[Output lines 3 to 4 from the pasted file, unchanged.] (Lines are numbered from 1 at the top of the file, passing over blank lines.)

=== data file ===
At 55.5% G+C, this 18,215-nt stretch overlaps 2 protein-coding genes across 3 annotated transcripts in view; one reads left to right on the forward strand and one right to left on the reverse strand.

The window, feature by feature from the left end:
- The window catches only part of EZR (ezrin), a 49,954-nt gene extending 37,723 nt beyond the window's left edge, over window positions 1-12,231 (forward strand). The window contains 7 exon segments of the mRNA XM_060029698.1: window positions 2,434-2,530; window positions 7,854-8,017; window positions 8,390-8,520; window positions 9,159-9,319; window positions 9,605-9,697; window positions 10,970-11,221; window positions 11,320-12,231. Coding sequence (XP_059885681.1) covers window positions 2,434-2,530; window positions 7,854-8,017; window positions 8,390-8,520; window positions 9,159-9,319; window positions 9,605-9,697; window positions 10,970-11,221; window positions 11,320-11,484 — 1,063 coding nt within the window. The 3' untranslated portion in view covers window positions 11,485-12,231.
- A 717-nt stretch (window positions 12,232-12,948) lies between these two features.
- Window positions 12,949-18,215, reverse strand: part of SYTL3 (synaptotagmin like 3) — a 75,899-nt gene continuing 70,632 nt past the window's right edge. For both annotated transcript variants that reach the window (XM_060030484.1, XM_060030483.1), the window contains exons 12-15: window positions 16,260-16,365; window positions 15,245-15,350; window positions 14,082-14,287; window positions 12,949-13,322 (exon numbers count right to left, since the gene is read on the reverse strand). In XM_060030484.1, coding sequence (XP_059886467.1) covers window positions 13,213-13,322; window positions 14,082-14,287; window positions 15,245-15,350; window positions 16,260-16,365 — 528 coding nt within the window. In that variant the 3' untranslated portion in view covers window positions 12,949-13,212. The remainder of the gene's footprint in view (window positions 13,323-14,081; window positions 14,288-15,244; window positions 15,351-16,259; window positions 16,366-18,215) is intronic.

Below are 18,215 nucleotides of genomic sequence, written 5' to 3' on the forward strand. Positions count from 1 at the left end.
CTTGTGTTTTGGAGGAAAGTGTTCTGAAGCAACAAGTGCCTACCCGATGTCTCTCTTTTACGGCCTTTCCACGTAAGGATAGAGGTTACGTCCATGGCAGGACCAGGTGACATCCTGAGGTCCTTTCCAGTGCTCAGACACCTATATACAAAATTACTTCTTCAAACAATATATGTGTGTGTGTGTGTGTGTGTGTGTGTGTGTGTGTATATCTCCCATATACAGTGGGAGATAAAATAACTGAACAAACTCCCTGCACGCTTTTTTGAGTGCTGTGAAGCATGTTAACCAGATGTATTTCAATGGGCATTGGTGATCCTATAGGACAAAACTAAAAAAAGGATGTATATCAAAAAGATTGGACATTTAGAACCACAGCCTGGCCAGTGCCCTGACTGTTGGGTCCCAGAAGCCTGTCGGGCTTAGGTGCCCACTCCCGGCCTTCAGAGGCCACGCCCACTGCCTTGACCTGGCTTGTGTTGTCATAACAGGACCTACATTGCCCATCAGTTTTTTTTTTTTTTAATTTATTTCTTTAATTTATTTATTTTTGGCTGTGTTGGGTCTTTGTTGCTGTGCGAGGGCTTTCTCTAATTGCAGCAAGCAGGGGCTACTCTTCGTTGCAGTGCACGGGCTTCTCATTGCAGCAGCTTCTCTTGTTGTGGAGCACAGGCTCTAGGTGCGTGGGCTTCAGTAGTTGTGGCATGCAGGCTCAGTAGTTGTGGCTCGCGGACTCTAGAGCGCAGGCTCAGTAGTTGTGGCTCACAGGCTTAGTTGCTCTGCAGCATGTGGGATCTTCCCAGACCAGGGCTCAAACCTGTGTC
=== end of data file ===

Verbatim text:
- The window catches only part of EZR (ezrin), a 49,954-nt gene extending 37,723 nt beyond the window's left edge, over window positions 1-12,231 (forward strand). The window contains 7 exon segments of the mRNA XM_060029698.1: window positions 2,434-2,530; window positions 7,854-8,017; window positions 8,390-8,520; window positions 9,159-9,319; window positions 9,605-9,697; window positions 10,970-11,221; window positions 11,320-12,231. Coding sequence (XP_059885681.1) covers window positions 2,434-2,530; window positions 7,854-8,017; window positions 8,390-8,520; window positions 9,159-9,319; window positions 9,605-9,697; window positions 10,970-11,221; window positions 11,320-11,484 — 1,063 coding nt within the window. The 3' untranslated portion in view covers window positions 11,485-12,231.
- A 717-nt stretch (window positions 12,232-12,948) lies between these two features.